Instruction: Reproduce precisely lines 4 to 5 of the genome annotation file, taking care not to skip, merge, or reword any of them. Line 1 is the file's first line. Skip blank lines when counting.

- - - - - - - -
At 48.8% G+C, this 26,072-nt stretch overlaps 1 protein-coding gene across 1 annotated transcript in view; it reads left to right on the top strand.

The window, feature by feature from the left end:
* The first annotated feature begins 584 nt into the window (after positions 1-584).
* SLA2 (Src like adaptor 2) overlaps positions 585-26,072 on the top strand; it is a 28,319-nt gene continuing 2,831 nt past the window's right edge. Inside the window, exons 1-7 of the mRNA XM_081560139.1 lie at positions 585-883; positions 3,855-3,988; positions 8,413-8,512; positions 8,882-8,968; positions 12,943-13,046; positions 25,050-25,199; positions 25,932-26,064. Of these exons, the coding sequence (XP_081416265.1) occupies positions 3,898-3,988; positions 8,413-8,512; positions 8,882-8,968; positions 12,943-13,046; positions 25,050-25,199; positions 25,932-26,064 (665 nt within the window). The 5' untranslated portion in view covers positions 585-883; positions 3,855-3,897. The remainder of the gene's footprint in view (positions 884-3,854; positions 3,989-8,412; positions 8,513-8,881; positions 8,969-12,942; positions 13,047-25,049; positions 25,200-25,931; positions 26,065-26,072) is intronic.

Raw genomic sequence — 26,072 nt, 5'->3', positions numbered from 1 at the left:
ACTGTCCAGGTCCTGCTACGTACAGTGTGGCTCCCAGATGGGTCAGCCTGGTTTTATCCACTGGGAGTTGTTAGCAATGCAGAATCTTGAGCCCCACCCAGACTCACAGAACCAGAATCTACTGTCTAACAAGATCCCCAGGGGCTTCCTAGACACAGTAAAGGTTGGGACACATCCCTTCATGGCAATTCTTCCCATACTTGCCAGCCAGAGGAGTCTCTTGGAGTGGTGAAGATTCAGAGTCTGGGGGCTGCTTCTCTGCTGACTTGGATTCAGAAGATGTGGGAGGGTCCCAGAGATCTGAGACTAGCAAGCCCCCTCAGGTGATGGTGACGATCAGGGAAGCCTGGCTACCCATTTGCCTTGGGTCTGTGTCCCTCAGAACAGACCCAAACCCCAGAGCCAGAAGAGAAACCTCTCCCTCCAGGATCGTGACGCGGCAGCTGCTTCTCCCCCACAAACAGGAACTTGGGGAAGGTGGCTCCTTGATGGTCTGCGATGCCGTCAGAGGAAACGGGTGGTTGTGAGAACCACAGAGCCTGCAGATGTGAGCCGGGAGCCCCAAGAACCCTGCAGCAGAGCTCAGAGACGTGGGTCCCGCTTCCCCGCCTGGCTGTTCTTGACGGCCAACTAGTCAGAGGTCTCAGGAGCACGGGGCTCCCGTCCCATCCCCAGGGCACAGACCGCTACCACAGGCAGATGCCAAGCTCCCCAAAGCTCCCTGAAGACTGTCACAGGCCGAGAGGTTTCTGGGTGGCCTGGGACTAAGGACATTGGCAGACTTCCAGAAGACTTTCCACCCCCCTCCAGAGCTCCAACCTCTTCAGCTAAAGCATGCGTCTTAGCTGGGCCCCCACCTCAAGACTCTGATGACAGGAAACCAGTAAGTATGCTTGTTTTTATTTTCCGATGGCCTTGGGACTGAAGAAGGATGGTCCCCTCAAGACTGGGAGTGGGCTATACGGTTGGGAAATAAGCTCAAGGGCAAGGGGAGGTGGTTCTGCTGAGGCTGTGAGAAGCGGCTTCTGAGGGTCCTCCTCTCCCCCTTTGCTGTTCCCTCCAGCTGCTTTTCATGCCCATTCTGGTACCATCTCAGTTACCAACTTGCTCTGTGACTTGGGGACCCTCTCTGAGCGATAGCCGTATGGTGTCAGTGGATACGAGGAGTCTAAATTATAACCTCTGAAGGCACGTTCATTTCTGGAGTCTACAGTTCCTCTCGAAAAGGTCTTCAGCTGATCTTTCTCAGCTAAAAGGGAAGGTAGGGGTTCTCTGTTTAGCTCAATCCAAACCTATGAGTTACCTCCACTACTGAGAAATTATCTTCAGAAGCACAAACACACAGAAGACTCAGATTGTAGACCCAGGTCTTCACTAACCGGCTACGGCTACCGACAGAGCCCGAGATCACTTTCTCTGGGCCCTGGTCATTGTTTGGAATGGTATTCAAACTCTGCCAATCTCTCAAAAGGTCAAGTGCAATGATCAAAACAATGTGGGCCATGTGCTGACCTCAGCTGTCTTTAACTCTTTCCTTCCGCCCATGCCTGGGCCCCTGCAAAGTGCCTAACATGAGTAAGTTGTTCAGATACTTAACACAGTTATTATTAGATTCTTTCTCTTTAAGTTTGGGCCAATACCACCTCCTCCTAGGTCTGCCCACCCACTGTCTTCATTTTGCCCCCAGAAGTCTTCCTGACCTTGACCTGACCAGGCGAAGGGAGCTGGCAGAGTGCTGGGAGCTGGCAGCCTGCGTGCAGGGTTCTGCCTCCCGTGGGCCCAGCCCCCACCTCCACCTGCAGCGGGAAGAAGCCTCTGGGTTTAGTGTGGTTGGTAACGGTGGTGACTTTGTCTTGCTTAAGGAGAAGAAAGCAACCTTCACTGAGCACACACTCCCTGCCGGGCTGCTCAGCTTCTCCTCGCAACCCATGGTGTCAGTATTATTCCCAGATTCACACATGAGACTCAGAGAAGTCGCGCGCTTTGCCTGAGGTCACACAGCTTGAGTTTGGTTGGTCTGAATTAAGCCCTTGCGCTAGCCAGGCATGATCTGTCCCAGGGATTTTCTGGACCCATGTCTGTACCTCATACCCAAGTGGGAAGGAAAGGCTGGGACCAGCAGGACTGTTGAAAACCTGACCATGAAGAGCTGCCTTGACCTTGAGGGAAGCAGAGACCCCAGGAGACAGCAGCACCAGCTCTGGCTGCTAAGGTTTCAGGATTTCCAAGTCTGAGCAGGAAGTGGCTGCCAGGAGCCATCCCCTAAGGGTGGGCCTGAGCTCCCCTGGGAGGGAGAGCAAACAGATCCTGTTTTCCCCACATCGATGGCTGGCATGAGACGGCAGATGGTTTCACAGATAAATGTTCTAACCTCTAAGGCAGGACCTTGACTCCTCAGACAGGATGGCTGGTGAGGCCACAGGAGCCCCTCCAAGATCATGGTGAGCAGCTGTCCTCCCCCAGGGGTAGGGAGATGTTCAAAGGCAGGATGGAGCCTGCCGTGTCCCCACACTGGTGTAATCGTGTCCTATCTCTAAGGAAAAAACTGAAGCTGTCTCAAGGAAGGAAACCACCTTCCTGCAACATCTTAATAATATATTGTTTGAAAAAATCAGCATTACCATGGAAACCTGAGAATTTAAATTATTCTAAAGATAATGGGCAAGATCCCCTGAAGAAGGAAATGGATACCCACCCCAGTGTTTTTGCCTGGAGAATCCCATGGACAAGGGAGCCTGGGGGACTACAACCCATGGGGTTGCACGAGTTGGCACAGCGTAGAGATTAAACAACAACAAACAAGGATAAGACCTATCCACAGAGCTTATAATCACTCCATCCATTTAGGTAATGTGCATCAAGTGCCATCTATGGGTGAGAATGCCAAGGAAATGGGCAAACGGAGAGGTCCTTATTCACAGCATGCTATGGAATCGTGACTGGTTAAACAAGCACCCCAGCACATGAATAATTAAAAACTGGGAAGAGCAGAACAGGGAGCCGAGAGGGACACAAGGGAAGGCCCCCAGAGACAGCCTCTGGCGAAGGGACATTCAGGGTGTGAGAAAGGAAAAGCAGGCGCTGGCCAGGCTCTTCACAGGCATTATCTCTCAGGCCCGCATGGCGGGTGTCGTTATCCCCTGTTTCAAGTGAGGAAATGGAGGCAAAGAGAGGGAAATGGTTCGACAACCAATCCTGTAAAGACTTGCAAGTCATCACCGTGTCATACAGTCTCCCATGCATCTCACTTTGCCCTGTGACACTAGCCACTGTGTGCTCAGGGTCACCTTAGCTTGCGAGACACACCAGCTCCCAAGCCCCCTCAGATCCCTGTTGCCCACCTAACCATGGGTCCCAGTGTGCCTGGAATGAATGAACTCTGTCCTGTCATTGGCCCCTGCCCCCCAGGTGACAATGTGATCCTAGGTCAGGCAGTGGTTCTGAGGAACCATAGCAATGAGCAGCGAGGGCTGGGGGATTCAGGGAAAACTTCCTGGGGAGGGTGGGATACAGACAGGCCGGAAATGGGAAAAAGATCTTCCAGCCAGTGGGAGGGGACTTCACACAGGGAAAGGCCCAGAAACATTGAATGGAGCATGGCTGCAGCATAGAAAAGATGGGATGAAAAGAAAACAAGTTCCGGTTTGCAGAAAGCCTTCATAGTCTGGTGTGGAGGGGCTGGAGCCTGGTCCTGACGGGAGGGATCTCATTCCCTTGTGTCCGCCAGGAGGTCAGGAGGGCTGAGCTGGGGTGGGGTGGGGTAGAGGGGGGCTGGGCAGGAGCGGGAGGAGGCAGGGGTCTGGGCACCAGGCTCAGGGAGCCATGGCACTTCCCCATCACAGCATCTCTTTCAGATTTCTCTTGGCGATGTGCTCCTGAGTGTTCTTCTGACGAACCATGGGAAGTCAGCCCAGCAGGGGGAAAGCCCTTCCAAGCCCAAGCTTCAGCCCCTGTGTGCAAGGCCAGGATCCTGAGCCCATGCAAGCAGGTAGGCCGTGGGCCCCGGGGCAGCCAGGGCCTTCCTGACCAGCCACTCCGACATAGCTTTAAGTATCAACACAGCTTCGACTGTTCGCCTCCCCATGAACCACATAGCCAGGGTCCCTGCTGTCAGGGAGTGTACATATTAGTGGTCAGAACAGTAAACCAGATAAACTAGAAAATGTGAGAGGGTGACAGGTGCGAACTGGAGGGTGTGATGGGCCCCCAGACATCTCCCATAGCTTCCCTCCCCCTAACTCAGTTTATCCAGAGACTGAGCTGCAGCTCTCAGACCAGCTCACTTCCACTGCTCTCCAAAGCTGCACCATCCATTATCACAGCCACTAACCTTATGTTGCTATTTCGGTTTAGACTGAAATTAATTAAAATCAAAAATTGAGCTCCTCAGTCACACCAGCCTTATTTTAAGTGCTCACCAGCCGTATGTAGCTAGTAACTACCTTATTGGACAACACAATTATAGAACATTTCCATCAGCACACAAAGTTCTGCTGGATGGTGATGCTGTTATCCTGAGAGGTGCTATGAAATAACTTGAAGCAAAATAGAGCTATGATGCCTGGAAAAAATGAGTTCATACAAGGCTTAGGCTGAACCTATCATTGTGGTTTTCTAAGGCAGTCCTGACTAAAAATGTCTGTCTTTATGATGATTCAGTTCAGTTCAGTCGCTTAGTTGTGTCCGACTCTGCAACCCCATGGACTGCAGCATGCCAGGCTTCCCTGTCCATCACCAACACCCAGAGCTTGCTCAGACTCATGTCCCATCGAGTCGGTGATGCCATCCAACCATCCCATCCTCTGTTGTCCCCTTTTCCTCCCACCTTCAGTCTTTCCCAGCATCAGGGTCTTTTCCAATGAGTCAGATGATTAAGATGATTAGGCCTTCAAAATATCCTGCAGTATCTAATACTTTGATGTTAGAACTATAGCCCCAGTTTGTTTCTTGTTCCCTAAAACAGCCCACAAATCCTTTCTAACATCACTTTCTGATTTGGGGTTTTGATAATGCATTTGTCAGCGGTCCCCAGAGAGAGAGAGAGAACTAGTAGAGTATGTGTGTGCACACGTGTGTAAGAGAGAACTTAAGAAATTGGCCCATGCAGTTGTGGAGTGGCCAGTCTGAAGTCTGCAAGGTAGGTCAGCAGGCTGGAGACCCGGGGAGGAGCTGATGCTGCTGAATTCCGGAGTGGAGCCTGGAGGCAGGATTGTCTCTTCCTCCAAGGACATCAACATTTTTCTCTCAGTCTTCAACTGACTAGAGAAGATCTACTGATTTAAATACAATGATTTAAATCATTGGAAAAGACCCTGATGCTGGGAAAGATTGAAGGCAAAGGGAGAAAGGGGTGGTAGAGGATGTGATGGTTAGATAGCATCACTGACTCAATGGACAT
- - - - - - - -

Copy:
* SLA2 (Src like adaptor 2) overlaps positions 585-26,072 on the top strand; it is a 28,319-nt gene continuing 2,831 nt past the window's right edge. Inside the window, exons 1-7 of the mRNA XM_081560139.1 lie at positions 585-883; positions 3,855-3,988; positions 8,413-8,512; positions 8,882-8,968; positions 12,943-13,046; positions 25,050-25,199; positions 25,932-26,064. Of these exons, the coding sequence (XP_081416265.1) occupies positions 3,898-3,988; positions 8,413-8,512; positions 8,882-8,968; positions 12,943-13,046; positions 25,050-25,199; positions 25,932-26,064 (665 nt within the window). The 5' untranslated portion in view covers positions 585-883; positions 3,855-3,897. The remainder of the gene's footprint in view (positions 884-3,854; positions 3,989-8,412; positions 8,513-8,881; positions 8,969-12,942; positions 13,047-25,049; positions 25,200-25,931; positions 26,065-26,072) is intronic.

Raw genomic sequence — 26,072 nt, 5'->3', positions numbered from 1 at the left: